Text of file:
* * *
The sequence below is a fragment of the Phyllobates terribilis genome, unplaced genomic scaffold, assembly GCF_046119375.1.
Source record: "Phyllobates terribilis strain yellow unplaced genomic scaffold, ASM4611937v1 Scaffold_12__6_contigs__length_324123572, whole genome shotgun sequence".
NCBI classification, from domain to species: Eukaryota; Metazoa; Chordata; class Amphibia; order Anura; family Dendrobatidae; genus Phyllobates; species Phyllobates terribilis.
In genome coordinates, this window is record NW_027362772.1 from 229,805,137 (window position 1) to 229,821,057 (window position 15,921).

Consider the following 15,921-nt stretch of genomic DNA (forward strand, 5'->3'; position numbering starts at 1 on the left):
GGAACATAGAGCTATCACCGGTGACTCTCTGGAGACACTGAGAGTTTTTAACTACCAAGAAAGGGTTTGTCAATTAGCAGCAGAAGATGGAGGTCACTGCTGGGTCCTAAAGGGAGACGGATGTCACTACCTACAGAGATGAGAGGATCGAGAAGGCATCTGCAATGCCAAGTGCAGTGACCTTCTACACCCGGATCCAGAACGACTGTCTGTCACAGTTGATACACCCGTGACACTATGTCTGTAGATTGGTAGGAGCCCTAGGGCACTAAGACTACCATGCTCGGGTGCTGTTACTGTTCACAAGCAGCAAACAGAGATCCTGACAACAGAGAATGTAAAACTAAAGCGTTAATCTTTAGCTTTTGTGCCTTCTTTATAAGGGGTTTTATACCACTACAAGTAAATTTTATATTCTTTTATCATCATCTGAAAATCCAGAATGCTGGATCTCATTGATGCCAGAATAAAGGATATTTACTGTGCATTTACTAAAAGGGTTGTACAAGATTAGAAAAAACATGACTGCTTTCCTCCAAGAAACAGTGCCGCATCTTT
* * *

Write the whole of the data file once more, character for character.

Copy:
The sequence below is a fragment of the Phyllobates terribilis genome, unplaced genomic scaffold, assembly GCF_046119375.1.
Source record: "Phyllobates terribilis strain yellow unplaced genomic scaffold, ASM4611937v1 Scaffold_12__6_contigs__length_324123572, whole genome shotgun sequence".
NCBI classification, from domain to species: Eukaryota; Metazoa; Chordata; class Amphibia; order Anura; family Dendrobatidae; genus Phyllobates; species Phyllobates terribilis.
In genome coordinates, this window is record NW_027362772.1 from 229,805,137 (window position 1) to 229,821,057 (window position 15,921).

Consider the following 15,921-nt stretch of genomic DNA (forward strand, 5'->3'; position numbering starts at 1 on the left):
GGAACATAGAGCTATCACCGGTGACTCTCTGGAGACACTGAGAGTTTTTAACTACCAAGAAAGGGTTTGTCAATTAGCAGCAGAAGATGGAGGTCACTGCTGGGTCCTAAAGGGAGACGGATGTCACTACCTACAGAGATGAGAGGATCGAGAAGGCATCTGCAATGCCAAGTGCAGTGACCTTCTACACCCGGATCCAGAACGACTGTCTGTCACAGTTGATACACCCGTGACACTATGTCTGTAGATTGGTAGGAGCCCTAGGGCACTAAGACTACCATGCTCGGGTGCTGTTACTGTTCACAAGCAGCAAACAGAGATCCTGACAACAGAGAATGTAAAACTAAAGCGTTAATCTTTAGCTTTTGTGCCTTCTTTATAAGGGGTTTTATACCACTACAAGTAAATTTTATATTCTTTTATCATCATCTGAAAATCCAGAATGCTGGATCTCATTGATGCCAGAATAAAGGATATTTACTGTGCATTTACTAAAAGGGTTGTACAAGATTAGAAAAAACATGACTGCTTTCCTCCAAGAAACAGTGCCGCATCTTT